Identity Politics is not a Fatality
The following assessment and analysis was offered at the World Council of Churches Central Committee meeting in Trondheim, Norway. It was delivered in the 2016 Middle East plenary. It’s author, Dr. Tarek Mitri, is Lebanese and a member of the Greek Orthodox Patriarchate of Antioch. For more about Dr. Mitri in his own words, click here.
Five years ago, Arab uprisings initiated, in an unanticipated manner, transformations in a region that seemed resistant to change. For some time, expectations and hopes energized a large number of people, whether young or not-so-young. Today’s disillusionment, though understandable, is often rushed and at times engineered. It serves the purpose of justifying attempts to reverse transition, divert its course, and withdraw into defensive and regressive identity politics.
Disillusionment, uncertainty and fear not withstanding, the yearning for dignity, freedom, political participation which motivated revolutions against patrimonial authoritarian regimes could not be dismissed as ephemeral. The broad-based social demand for democracy, no matter how vaguely conceived, is often ignored by those who precipitously opt for an essentialist and culturalist explanation of the difficulty, or even the impossibility, of transitioning towards a democratic polity and society. Precarious national structures and the related fragility of national cohesion and identity, exacerbated further by the rapid and unanticipated collapse of the old order, favored a tendency to over-emphasize the strength of primordial ties in comparison with civic ties that are constitutive of a modern democratic society. One could not ignore the resurgence or reinvention of sub-national identities and the centrifugal forces at work in many Arab countries. Many members of communities, not only minorities, seem to have lost their aspiration to a state for all. They beg for a power structure that can protect them from another community. Weakened states and political and electoral strategies of mobilization accentuate communalism and encourage the surfacing of narratives of victimhood, often emotional and aggressive.
Ethnic groups, and religious groups, are both actors and victims of identity politics. Throughout the twentieth century, their members struggled to assert themselves, and be recognized, as citizens. But many retreated into minority-centered communities. Expression identity politics are intertwined with post-uprising conflicts. Many leaders across the region do little more than tap into the use of persecution felt by communities without offering them alternatives to fear and uncertainty. Many are victims but ethnic and religious minorities, Christians included, claim extraordinary victimhood, no matter if some, such as the Yezidis, have suffered far more than others.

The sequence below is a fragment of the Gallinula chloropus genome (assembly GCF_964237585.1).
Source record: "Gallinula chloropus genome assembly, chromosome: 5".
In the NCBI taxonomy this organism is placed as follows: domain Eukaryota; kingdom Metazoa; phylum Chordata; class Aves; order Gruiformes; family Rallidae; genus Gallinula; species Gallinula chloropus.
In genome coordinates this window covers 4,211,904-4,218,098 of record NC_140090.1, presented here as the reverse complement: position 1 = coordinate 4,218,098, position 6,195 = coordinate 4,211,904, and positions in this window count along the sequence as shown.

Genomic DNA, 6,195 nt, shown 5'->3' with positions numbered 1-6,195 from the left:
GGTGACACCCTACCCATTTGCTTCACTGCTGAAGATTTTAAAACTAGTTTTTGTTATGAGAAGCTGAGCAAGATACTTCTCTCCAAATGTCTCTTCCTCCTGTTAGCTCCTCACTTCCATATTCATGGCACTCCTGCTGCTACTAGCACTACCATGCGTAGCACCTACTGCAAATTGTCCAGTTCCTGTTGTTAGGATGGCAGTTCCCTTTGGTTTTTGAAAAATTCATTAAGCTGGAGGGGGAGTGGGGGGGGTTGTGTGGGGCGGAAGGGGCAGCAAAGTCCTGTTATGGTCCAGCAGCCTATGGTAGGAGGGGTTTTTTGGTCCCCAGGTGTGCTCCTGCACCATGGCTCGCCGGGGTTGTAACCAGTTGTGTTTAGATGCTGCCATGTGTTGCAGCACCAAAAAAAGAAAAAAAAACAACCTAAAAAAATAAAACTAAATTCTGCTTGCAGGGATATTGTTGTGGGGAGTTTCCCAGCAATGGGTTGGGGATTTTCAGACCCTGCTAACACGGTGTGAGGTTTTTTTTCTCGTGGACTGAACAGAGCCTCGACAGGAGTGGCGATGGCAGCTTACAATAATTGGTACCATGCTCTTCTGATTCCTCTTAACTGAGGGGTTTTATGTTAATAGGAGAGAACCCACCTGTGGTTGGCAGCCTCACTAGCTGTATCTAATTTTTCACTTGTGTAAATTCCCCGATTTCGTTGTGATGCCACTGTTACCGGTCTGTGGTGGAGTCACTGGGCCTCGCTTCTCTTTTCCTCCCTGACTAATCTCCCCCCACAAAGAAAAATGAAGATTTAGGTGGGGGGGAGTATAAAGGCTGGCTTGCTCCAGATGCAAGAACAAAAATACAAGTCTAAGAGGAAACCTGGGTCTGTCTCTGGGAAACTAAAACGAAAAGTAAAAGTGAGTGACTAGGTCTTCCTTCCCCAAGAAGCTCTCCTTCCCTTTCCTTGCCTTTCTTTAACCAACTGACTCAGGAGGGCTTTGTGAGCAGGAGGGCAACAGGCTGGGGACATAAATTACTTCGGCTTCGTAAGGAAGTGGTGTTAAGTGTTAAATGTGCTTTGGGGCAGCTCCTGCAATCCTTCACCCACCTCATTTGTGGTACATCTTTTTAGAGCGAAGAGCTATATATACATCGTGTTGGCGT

The very conflicts that undermine what is left of the state become, for many rulers of the region, a source of legitimacy, a cause for further entrenching and a distraction from addressing problems that they are not capable or unwilling to solve, such as in Syria, Iraq, Libya and Yemen. It is not therefore a surprise to see violence becoming a policy by default.
Some would argue that the USA political decision to retreat from the Arab World meant, in actual fact, endorsing the very forces fueling the Arab nations’ and states’ self-destruction. One could not ignore the extent to which the USA, despite its tendency to disengage, remains at the heart of Arab politics. Friends and foes alike continue to construct their narratives and define their courses of action on the basis of what they guess to be Washington’s intention. A striking example is the Syrian regime, pretending to confront the USA, keeps an eye on its response as it crossed every possible red line. Russia would not have launched its war on Syrian soil and lead the hesitant political process, were it not convinced that the Syrian opponents of the regime, unlike the Afghans of the 1980s, had no real support from their American rival. More importantly, the withdrawal sucked Russians into the void, exacerbating the deadly tensions.
In Europe, hesitant and incoherent attempts at pursuing democratization, sanctioning human rights abuse, engaging moderate Islamists, developing humanitarian responses, resorting to diplomacy and articulating a refugee policy are being over shadowed by, or even subdued to one idea: accepting any power structure or initiative that might protect against Da’ish, or ISIS, and the continuing spillover of a massive refugee movement.
Looking back at the internal transformations in the Arab world, one has enough reasons to fear that many countries will continue to descend into disintegration, violence and chaos. However there are changes at work that could, I am not making a prediction here, open the way for regeneration. The state system has fallen in Iraq. In Lebanon, state institutions have become largely dysfunctional. In Palestine, with an ever-increasing Israeli intransigence, the continuing colonization in the West bank and the absence of an effective policy of the US, self-described as an honest broker, the two-state solution is increasingly more elusive. There is no peace process worthy of the name. It had become only a vacuous process.
Libya has not succeeded so far in re-emerging from its multiple civil wars. Tunisia is often regarded as a relative success in the post-uprising region. It has followed the path of a peaceful political transformation, bridging the gap between Islamists and secularists. A compromise transcending the political and ideological divide produced a progressive constitution.